The New York Times weighs inPosted: August 21, 2014
an amazing document:
“Shake It Off” is not really a dance video. Or perhaps it would be more accurate to say that it is a dance video in the current pop sense — a video that treats dance less as an art in itself than as a cultural signifier. The concept of the video is to put Ms. Swift in the position of a pop star or R&B diva or rapper, fronting backup dancers. The scenarios cycle through genres: ballerinas in “Swan Lake” costumes; a crew of b-boys; emotive contemporary dancers in spandex; a cheerleading squad; Lady Gaga futurists in shiny tracksuits; and yes, a line of ladies jiggling the contents of their cut-off denim shorts…
…The punchlines, as this dance critic was happy to see, are mostly dance jokes. The way that Ms. Swift trips over the crossed legs of the ballerinas and topples while trying to bow deeply in toe shoes is not highly clever or knowing, but it’s funny.(it is??) And the frightened and confused look that she gives the overwrought contemporary dancers earns a dance critic’s immediate empathy. Ms. Swift in “Shake It Off” is like Lucille Ball or Carol Burnett, a heroine triumphing through klutziness. It is probably too generous to interpret the video as a satire of how dance gets used in pop videos, but it certainly is a satire of pop video conventions.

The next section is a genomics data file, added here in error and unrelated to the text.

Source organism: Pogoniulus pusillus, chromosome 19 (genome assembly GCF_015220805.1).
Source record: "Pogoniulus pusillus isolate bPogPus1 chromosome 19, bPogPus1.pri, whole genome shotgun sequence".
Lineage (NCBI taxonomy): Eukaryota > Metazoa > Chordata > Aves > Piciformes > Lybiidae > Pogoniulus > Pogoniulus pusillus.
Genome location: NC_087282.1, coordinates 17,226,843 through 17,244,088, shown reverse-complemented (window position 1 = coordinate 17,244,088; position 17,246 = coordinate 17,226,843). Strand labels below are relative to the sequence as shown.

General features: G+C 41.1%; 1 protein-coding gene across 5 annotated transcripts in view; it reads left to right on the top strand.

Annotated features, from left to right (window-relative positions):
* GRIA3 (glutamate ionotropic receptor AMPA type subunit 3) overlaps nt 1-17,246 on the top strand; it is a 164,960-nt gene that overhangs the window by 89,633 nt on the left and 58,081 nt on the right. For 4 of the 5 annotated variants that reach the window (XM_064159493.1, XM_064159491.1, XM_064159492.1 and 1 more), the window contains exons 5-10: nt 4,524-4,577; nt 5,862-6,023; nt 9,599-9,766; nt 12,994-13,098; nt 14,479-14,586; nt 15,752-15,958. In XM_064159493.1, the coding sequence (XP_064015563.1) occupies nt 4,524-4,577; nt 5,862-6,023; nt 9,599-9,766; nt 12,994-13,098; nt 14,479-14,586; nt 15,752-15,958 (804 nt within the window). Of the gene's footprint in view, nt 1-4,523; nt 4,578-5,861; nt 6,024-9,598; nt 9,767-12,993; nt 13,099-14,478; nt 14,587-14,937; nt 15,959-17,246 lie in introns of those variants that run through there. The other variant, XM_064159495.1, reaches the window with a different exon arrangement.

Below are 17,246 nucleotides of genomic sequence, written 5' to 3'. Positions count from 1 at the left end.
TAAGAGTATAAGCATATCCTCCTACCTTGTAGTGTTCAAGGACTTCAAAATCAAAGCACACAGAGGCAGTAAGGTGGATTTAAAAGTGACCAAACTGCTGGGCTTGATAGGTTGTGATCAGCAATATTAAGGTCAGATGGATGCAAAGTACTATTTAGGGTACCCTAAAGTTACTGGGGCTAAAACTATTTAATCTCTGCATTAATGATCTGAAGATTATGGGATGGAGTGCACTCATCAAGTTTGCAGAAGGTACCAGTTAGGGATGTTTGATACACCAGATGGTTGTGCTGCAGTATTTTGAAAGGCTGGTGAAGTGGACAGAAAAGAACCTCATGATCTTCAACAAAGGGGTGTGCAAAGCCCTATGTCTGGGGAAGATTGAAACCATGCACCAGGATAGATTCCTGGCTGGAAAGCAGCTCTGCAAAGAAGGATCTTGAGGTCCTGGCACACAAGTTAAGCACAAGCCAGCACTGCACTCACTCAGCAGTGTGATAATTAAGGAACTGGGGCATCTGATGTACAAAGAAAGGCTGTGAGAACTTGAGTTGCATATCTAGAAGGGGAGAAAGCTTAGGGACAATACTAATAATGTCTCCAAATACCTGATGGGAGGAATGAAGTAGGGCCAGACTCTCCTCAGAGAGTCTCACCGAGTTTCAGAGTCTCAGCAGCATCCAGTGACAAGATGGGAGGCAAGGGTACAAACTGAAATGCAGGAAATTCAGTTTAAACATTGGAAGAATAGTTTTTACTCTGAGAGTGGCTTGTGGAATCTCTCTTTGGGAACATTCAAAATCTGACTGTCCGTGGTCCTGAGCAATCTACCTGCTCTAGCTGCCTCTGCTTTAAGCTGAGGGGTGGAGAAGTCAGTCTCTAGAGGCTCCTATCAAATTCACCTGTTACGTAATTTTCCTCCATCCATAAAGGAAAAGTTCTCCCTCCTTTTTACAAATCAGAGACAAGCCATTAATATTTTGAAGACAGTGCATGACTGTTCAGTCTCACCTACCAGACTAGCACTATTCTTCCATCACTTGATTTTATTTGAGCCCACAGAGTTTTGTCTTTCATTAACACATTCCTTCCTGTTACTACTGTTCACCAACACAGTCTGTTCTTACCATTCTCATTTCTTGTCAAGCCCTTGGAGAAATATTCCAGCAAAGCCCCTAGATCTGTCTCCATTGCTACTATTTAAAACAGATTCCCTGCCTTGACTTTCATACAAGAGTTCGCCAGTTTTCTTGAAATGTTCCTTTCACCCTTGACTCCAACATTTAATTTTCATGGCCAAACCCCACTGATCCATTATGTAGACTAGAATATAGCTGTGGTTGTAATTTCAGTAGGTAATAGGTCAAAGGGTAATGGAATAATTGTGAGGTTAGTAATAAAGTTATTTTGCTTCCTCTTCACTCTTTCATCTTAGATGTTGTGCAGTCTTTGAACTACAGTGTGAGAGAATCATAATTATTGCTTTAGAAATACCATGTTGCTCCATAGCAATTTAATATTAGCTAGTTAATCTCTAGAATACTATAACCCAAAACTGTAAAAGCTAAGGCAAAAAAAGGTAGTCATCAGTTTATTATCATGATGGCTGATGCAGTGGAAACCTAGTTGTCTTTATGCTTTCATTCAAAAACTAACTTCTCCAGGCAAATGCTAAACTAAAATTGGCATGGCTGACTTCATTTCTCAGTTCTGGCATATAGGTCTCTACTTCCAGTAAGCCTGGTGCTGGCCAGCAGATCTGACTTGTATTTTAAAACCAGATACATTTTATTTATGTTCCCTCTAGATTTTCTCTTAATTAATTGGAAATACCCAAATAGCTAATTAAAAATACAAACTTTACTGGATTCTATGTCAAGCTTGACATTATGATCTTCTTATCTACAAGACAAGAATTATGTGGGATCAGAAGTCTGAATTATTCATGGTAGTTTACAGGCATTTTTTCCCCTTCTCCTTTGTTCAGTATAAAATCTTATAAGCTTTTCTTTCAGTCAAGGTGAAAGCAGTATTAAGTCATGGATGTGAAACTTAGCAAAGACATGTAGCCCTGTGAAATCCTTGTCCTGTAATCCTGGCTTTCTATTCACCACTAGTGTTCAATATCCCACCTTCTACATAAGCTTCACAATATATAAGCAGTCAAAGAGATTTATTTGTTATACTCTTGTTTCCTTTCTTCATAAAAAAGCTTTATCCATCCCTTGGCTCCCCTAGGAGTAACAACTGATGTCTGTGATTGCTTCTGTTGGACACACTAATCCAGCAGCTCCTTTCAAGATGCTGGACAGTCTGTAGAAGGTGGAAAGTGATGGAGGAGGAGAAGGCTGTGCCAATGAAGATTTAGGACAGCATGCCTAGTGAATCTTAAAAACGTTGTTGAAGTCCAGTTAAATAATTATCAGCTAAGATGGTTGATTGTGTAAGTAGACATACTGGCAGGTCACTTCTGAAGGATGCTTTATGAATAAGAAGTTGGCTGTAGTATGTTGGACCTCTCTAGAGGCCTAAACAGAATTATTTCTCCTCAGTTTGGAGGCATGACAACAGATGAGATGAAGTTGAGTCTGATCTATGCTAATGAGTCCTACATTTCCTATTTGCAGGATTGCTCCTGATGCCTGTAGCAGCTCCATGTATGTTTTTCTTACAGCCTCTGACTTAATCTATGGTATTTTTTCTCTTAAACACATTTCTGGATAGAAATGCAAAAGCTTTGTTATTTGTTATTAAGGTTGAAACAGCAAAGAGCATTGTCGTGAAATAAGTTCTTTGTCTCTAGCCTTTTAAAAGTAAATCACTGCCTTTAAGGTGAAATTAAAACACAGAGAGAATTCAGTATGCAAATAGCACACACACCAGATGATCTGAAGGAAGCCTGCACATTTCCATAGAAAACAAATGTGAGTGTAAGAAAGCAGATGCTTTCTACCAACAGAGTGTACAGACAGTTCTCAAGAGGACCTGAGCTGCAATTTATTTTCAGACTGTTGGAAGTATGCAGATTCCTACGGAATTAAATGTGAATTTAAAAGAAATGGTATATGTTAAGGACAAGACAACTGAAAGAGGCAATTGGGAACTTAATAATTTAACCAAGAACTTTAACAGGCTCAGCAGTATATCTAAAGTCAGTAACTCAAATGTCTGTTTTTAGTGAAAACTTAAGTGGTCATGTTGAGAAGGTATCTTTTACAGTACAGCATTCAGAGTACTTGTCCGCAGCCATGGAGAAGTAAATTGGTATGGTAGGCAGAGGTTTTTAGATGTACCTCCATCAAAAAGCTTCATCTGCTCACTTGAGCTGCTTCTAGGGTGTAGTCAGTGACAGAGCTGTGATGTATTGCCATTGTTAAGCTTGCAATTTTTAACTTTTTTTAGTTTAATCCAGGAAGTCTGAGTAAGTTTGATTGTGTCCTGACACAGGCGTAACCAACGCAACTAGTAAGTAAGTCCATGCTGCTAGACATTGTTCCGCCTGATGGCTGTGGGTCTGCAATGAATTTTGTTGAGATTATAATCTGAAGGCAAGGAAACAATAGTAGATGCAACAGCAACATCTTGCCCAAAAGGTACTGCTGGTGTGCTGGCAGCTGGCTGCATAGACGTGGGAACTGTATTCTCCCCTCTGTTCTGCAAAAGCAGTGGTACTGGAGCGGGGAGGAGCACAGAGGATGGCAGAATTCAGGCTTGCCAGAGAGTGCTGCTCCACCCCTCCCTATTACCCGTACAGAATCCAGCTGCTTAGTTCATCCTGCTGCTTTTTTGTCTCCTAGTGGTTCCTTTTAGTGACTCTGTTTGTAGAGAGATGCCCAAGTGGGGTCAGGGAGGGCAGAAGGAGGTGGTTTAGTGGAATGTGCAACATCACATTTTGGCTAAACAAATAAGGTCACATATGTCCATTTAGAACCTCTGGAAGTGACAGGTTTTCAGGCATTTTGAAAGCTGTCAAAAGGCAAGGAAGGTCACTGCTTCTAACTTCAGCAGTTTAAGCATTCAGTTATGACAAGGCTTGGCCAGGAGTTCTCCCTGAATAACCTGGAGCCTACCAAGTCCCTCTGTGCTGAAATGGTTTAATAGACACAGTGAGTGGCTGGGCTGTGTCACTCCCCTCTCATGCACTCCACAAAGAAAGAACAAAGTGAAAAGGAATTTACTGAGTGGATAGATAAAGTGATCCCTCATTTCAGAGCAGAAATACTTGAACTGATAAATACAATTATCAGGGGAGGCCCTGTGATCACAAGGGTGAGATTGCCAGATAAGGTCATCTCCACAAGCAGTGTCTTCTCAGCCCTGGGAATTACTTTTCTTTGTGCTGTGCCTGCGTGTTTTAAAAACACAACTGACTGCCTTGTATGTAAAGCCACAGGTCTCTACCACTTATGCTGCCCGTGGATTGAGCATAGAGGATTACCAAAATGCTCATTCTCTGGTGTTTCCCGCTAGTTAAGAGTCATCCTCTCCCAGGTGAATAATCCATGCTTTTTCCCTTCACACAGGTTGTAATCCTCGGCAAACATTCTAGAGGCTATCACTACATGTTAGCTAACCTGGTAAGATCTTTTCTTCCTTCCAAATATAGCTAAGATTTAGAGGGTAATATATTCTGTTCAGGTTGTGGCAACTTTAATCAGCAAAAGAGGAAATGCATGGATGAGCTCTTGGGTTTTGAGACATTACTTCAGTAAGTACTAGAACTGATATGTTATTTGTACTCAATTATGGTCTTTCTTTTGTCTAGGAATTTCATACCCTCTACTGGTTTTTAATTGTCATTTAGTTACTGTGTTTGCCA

Which brings us to the twerking. The moment when Ms. Swift crawls between the lined-up legs of the twerking ladies, advancing through the colonnades of jiggling flesh as if she were the camera of Busby Berkeley, is very silly. A second later, when Ms. Swift breaks out in giggles, she is laughing at the absurdity of herself in that video genre, but also, I think, at the absurdity of the genre.
With respect to racial politics, it would have been better if the shots of ballerinas had included some darker complexions.
I am laughing at the absurdity of myself for reading this but also, I think, at the absurdity of the genre.